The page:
UPDATE 9-Oil drops on Libyan export resumption hopes

Tue Oct 29, 2013 9:05pm GMT

Related Topics

* Libyan oil exports under 10 percent of capacity

* UN nuclear agency says Iran meeting productive

* Market awaits clues on policy from Federal Reserve meeting

* Coming Up: EIA inventory data Wednesday at 10:30 a.m. EDT (Adds API data in paragraph 17)

By Jeanine Prezioso

NEW YORK, Oct 29 (Reuters) - Brent oil futures fell on Tuesday, giving back some of the previous session's sharp gains, on expectations that fresh disruptions over the weekend in exports from OPEC member Libya could be short-lived.

Brent rose 2.5 percent on Monday as reports of Libya's worst civil unrest since the civil war in 2011 fueled concerns over global oil supplies.

The oil market seesawed on varying reports out of Libya.

"The Libyan deal is highly fluid," said Jim Ritterbusch, president of Ritterbusch & Associates in Galena, Illinois. "Yesterday we were looking at production outages, today there's a renewed upswing in output. It just adds to the volatility."

Libya's crude oil exports have slumped to around 90,000 barrels per day (bpd), less than 10 percent of capacity, after new shutdowns that began over the weekend.

Libya's prime minister said exports from the eastern port of Hariga with a capacity of 110,000 bpd would resume after one week. The OPEC member had brought exports back to around 450,000 bpd over the last month before this latest bout of unrest.

Brent futures for December ended the day 60 cents lower at $109.01 a barrel, after trading as low as $108.45 and gaining $2.68 per barrel on Monday.

U.S. light, sweet crude for December fell 48 cents to settle at $98.20 a barrel.

European benchmark Brent's premium over U.S. benchmark West Texas Intermediate (WTI) CL-LCO1=R narrowed by around 40 cents, after widening by nearly $2 on Monday, as fears over Libyan supplies eased. It settled at $10.81.

"I think that spread is moving out again if that goes on for awhile," said Gene McGillian, an analyst with Tradition Energy in Stamford, Connecticut. "Brent will catch more of a bid and WTI will be held back by the really strong production levels we see in North America."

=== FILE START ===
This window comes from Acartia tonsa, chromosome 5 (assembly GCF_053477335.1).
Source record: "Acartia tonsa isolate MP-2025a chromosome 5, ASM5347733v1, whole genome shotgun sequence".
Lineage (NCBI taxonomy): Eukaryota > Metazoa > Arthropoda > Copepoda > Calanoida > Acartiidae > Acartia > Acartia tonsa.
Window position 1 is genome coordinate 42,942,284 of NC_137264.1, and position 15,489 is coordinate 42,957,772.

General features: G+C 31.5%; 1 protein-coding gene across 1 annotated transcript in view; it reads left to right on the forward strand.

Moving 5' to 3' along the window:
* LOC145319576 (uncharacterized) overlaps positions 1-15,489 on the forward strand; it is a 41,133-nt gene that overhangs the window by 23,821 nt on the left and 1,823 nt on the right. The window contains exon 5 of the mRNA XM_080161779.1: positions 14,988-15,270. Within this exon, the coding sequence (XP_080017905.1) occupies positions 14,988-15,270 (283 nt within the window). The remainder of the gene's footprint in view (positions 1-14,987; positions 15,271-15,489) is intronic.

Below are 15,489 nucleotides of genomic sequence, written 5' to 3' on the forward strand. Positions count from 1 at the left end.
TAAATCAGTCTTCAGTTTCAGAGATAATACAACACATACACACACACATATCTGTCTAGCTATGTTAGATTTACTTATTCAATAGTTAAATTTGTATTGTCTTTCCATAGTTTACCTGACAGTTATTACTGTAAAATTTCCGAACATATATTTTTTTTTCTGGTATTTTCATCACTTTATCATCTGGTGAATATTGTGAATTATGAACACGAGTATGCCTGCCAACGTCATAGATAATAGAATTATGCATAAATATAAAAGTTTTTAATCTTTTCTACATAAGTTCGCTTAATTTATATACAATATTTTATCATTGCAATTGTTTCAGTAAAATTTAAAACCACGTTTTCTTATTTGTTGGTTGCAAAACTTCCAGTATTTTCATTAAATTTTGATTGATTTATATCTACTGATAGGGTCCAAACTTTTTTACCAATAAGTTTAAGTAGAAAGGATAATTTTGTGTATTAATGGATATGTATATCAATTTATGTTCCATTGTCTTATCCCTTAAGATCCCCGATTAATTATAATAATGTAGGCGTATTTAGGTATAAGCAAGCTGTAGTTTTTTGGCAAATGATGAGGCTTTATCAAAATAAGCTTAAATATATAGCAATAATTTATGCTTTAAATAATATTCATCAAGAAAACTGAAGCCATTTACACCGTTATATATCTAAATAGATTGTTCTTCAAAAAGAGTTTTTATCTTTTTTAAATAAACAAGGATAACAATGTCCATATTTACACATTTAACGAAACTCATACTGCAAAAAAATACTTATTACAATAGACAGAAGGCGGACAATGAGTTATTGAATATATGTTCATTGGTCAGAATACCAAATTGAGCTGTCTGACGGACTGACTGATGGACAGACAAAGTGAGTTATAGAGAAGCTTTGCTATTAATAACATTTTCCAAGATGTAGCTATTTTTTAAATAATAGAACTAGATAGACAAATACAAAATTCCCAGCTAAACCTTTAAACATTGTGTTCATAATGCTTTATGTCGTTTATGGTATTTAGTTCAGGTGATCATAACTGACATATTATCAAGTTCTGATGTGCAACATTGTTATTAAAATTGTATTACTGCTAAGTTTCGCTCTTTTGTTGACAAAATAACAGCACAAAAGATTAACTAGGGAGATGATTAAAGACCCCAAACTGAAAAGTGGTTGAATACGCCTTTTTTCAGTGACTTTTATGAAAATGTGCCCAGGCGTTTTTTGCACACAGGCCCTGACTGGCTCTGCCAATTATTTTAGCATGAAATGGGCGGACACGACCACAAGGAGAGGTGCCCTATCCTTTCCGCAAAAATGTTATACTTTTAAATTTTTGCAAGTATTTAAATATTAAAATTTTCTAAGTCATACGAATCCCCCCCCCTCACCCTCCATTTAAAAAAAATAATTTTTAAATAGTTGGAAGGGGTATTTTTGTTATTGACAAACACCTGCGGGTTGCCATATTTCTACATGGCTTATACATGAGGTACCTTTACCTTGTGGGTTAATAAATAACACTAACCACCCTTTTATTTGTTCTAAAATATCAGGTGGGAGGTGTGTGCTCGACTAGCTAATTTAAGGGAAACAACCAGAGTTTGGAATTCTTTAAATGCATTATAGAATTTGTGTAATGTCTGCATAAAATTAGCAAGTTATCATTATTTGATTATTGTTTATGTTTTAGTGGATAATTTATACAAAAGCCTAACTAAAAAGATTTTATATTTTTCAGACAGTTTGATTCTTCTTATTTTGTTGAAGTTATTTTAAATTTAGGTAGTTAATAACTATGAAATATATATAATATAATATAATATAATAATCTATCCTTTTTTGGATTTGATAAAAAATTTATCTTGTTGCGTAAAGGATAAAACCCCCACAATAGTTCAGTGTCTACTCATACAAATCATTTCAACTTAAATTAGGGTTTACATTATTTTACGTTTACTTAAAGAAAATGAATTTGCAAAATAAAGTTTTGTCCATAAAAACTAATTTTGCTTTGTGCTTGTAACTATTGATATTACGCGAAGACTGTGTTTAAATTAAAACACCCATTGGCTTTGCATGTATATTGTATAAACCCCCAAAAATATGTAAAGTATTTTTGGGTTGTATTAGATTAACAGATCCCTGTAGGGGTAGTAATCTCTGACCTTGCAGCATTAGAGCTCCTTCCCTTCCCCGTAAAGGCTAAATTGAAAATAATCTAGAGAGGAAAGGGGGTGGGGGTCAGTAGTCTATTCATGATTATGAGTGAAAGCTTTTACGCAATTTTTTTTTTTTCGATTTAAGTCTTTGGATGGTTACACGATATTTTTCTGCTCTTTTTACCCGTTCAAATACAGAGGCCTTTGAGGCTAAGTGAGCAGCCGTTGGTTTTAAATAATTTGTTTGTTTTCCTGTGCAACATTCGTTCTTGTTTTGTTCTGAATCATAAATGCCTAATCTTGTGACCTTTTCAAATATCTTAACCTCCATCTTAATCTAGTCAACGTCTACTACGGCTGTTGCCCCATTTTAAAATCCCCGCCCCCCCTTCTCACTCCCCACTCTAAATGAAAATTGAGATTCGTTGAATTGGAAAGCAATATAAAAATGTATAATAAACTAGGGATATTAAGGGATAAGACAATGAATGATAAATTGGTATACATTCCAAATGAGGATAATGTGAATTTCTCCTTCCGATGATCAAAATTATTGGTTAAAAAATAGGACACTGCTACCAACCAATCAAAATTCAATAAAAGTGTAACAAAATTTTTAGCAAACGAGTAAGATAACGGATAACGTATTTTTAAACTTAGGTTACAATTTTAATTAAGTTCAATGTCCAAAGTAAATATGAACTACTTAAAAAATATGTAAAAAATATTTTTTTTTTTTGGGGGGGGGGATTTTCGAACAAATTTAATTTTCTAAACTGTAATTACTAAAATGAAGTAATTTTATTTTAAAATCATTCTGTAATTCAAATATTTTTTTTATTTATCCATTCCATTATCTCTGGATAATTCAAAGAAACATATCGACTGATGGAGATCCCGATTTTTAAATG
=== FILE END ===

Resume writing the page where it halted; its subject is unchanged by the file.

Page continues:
A joint statement by the U.N. nuclear agency and Iran after talks on the Islamic state's nuclear program also helped limit gains in oil prices.

U.S. INVENTORIES

Oil markets have been balancing supply risks against rising inventories in the United States due to seasonal refining maintenance which has cut crude demand.

Refiners in the Gulf Coast refining hub were expected to return from autumn work by mid-November.

Stockpiles at the Cushing, Oklahoma, delivery point for the U.S. oil futures contract, have built over the last two weeks but are expected to decline as refiners come out of maintenance and draw on crude supplies. Declining Cushing supplies had helped support U.S. oil futures and tighten the discount to Brent crude as infrastructure has come online to deliver oil to key refining hubs.

News that BP's 405,000 bpd Whiting refinery in Indiana will not reach full production until the first quarter of 2014 may help support Brent's premium over U.S. crude in the near-term. The BP1 pipeline, that runs from the refinery to Cushing, is expected draw heavy Canadian crude away from the refinery.

Total U.S. crude oil stockpiles have risen 24 million barrels since mid-September, according to government data. U.S. oil stocks probably rose an additional 2.2 million barrels last week, while distillates and gasoline fell, a Reuters poll showed ahead of weekly data.

U.S. crude oil stocks rose by 5.9 million barrels last week while stockpiles at Cushing increased by 2.2 million barrels, data from industry group American Petroleum Institute showed on Tuesday.

The U.S. Energy Information Administration will release oil data at 10:30 a.m. EDT (1430 GMT) on Wednesday.

The market also awaited comment from the U.S. Federal Reserve's two-day policy-making meeting, expected at 2 p.m. (1800 GMT) on Wednesday. The Fed is widely expected to maintain its economic stimulus as it waits to see more evidence of how Washington's recent budget battle hurt the U.S. economy. (Additional reporting by Christopher Johnson in London and Osamu Tsukimori in Tokyo; Editing by Jim Marshall, Marguerita Choy, Chris Reese and Bob Burgdorfer)

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